HOWTO: Repair a broken Ext4 Superblock in Ubuntu

This saved my behind today. Mkfs -n shows you your backup superblock locations. I was able to rebuild my root filesystem thanks to this! – View the original to see all the commands.

Linux Expresso

This has happened to me a few times, and it’s not a nice problem to find yourself in. You computer won’t boot, all your filesystem checks tell you you’ve a bad superblock, but you cant seem to find how to fix it. Well, here goes🙂

This guide is for ext4 , though I’ll explain how other filesystems can be cured along the way. The easiest way to carry all this out, seeing as your computer probably won’t boot at this stage, is to download and burn a copy of Parted Magic. Boot from that, and you’ll access to a number of useful tools.

First, figure out what partition we’re dealing with.

The above will list all the partitions on all the drives in your computer. To recover a lost partition, your going to need Testdisk. Testdisk is included in Parted Magic, and there’s a great guide on…

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Unrelated to flying and IT.. but I can’t not post about it.

For those of you that don’t know, I am also in a band. If any of you like Foofighters, Queens of the Stone Age, Biffy Clyro or any other modern rocky music you should like us.

Our name is Wolfetone

We have just finished recording an album and have put one of the tracks up here: Wolfetone – Tanks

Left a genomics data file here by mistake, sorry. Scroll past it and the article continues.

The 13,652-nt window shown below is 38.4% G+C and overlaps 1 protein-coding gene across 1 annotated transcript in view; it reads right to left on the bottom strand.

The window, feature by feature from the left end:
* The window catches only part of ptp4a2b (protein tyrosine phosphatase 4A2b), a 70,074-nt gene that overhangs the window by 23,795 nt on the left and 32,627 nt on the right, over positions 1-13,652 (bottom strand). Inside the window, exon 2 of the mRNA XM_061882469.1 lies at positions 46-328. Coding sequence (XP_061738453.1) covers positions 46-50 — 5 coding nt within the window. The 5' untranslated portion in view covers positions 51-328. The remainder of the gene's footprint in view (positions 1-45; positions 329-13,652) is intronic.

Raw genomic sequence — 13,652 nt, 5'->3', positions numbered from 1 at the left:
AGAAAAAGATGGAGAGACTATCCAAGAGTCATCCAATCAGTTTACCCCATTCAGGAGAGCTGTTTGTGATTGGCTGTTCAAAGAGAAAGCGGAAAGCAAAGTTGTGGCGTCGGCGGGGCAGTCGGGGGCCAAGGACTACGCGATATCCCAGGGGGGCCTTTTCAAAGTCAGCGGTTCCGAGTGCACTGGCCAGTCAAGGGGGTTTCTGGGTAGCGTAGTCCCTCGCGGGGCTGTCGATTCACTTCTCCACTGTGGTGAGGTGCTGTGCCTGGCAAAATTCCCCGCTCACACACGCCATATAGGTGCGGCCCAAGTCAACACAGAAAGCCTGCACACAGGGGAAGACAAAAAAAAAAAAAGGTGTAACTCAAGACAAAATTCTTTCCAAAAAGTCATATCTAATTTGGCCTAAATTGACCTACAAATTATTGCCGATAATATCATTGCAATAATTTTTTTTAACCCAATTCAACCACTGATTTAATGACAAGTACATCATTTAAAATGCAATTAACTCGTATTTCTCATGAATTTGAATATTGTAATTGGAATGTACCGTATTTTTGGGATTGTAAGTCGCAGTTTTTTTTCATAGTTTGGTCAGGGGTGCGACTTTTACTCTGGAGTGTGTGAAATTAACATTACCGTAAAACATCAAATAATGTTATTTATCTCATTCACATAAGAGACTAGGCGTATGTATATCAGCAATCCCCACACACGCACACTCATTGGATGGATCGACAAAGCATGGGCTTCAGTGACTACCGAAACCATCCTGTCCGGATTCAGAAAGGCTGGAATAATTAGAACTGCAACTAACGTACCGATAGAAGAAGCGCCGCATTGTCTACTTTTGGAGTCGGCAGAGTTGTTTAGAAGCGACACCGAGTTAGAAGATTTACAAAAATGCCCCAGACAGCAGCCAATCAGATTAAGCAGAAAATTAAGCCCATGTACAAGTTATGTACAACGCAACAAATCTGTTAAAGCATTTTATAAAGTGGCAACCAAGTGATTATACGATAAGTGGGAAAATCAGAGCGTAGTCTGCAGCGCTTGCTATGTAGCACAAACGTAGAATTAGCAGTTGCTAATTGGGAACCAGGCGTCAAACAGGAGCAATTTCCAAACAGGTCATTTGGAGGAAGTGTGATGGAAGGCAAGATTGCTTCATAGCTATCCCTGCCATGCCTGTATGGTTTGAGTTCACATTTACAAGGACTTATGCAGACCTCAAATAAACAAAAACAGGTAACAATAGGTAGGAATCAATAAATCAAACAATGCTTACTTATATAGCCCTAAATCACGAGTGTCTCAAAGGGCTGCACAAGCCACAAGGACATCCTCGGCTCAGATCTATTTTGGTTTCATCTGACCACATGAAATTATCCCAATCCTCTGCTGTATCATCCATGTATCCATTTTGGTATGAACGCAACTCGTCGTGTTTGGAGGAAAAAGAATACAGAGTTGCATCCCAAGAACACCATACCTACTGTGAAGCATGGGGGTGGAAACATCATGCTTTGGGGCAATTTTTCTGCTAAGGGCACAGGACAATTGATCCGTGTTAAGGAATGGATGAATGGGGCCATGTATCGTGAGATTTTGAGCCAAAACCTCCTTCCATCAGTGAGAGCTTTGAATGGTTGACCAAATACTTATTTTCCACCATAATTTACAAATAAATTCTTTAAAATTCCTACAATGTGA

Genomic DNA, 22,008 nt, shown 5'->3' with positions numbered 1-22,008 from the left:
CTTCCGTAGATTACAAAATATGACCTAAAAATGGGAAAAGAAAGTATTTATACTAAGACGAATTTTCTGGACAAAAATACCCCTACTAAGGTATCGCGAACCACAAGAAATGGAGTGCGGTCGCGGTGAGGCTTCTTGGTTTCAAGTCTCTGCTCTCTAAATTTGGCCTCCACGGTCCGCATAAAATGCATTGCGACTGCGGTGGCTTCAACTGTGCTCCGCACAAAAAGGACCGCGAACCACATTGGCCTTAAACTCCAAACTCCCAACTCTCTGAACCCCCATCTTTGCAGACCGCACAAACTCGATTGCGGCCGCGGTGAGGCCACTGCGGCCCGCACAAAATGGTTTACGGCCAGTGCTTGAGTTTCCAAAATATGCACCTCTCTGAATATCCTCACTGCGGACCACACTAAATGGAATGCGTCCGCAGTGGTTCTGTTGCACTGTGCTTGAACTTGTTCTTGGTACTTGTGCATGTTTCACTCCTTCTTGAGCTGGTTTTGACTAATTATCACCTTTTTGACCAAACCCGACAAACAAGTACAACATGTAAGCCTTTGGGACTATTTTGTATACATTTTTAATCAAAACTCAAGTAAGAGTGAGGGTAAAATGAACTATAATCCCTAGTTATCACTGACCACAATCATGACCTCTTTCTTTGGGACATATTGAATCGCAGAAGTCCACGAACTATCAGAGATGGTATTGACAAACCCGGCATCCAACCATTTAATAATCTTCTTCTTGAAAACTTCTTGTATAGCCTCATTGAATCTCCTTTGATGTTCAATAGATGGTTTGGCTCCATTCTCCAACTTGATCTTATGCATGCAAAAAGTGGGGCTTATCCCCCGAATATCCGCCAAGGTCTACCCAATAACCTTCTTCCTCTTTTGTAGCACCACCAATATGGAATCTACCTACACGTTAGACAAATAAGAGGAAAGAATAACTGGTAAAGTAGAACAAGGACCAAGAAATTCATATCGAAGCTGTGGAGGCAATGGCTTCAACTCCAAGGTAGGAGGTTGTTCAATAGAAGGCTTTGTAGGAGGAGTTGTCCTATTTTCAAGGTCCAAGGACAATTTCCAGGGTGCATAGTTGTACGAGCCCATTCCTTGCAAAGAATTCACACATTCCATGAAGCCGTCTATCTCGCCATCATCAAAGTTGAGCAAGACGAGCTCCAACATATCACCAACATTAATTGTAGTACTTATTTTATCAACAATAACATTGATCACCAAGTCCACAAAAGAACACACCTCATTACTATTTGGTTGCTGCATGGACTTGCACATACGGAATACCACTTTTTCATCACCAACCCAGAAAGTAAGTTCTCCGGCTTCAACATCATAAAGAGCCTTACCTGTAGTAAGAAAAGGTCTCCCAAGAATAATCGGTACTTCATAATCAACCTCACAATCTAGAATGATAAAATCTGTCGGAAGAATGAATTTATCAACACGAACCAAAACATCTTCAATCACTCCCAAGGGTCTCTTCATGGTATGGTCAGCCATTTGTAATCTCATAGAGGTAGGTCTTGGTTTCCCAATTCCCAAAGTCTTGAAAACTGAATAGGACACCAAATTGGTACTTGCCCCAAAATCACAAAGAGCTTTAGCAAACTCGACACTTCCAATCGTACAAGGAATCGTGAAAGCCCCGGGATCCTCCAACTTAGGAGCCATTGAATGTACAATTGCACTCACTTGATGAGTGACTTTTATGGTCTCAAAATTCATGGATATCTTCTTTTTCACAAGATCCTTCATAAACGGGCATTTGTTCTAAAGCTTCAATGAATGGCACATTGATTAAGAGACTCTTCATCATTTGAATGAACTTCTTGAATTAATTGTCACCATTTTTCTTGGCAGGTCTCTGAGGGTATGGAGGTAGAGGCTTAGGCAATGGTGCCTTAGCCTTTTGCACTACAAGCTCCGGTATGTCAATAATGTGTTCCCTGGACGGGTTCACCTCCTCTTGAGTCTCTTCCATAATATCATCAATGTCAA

More relevant posts coming soon! I have started contracting at a bank in the last month so there should be some more technical posts on their way. I’ve also been to the red bull air race here in the UK. Pics coming soon!

Thanks for taking the time to check us out!


Packet loss and TCP retransmits from a linux host?

These sorts of errors can be caused by almost anything.. but if you’ve exhausted most options perhaps it could be your TCP buffer size on your Linux host. This is often overlooked.

The below link shows you how to modify the default kernel parameters to allow higher throughput. This is usually only needed in exceptional circumstances where traffic flow is usually very large. (Again, don’t do this in production without testing it. I am not responsible for any changes you make to your systems.)

VMware VDP – Limit number of concurrent backups

We recently had a little issue with one of our vmware 5.5 clusters. – Backups started running and our lowly nexcenta iSCSI SAN appliance couldn’t handle the extra I/O.

By default, vDP (vSphere Data Protection) will run up to eight concurrent backups at a time, if you have 8 or more VM backups specified in the same job. There is no way to change this in the vmware web gui or vSphere client.
There is however, an unsupported workaround: 

  • SSH to your VDP appliance
  • cd /usr/local/avamarclient/etc/
  • ./

You will be presented with an interactive prompt. Hit return on the first prompt. You are then asked how many “proxies” you want to use. The default is 8 proxies. Choose a lower number to suit your requirements, such as 4 perhaps. Hit return and that’s it. No more than 4 backups will run at one time. Woop!

DISCLAIMER: This is not supported by vmware. You are editing the number of ‘proxies’ that vdp uses to run backup jobs. Apply these settings at your own risk.

Thanks to for this information. I can confirm it worked for me.

Configuring Bind DNS on Centos 6

Great guide here thanks to the guys at
I used this to get bind 9 up and running in our office, to replace tinydns that was implemented a while ago.

One thing this guide doesn’t mention is that your zone files in /var/lib/named MUST be readable by the ‘named’ user. If you copy an example file as root and try to use it, it won’t be in the right group, and the named daemon can’t read it. This will prevent named from answering any lookups.